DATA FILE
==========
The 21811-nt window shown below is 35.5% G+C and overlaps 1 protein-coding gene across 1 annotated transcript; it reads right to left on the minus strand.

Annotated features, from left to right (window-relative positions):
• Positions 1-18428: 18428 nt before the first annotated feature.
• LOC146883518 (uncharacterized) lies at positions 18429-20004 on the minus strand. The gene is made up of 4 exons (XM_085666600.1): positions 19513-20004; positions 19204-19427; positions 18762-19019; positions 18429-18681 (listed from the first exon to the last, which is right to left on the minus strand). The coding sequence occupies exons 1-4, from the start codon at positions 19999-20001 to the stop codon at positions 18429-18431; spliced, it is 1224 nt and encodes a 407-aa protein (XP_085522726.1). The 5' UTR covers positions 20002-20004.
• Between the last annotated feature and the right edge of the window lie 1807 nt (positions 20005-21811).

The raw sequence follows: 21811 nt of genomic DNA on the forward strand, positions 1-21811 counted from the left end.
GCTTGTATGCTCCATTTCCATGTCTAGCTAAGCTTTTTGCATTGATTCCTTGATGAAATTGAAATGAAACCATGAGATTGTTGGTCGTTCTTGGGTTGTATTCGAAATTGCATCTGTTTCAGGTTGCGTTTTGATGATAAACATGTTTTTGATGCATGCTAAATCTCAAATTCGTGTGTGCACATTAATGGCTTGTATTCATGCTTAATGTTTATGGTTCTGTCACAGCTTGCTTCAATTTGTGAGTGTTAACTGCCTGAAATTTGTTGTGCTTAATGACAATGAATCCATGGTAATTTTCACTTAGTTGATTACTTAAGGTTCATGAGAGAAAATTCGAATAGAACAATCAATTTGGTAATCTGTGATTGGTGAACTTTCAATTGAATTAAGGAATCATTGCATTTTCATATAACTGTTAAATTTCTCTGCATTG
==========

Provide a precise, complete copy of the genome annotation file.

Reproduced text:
The 21811-nt window shown below is 35.5% G+C and overlaps 1 protein-coding gene across 1 annotated transcript; it reads right to left on the minus strand.

Annotated features, from left to right (window-relative positions):
• Positions 1-18428: 18428 nt before the first annotated feature.
• LOC146883518 (uncharacterized) lies at positions 18429-20004 on the minus strand. The gene is made up of 4 exons (XM_085666600.1): positions 19513-20004; positions 19204-19427; positions 18762-19019; positions 18429-18681 (listed from the first exon to the last, which is right to left on the minus strand). The coding sequence occupies exons 1-4, from the start codon at positions 19999-20001 to the stop codon at positions 18429-18431; spliced, it is 1224 nt and encodes a 407-aa protein (XP_085522726.1). The 5' UTR covers positions 20002-20004.
• Between the last annotated feature and the right edge of the window lie 1807 nt (positions 20005-21811).

The raw sequence follows: 21811 nt of genomic DNA on the forward strand, positions 1-21811 counted from the left end.
GCTTGTATGCTCCATTTCCATGTCTAGCTAAGCTTTTTGCATTGATTCCTTGATGAAATTGAAATGAAACCATGAGATTGTTGGTCGTTCTTGGGTTGTATTCGAAATTGCATCTGTTTCAGGTTGCGTTTTGATGATAAACATGTTTTTGATGCATGCTAAATCTCAAATTCGTGTGTGCACATTAATGGCTTGTATTCATGCTTAATGTTTATGGTTCTGTCACAGCTTGCTTCAATTTGTGAGTGTTAACTGCCTGAAATTTGTTGTGCTTAATGACAATGAATCCATGGTAATTTTCACTTAGTTGATTACTTAAGGTTCATGAGAGAAAATTCGAATAGAACAATCAATTTGGTAATCTGTGATTGGTGAACTTTCAATTGAATTAAGGAATCATTGCATTTTCATATAACTGTTAAATTTCTCTGCATTG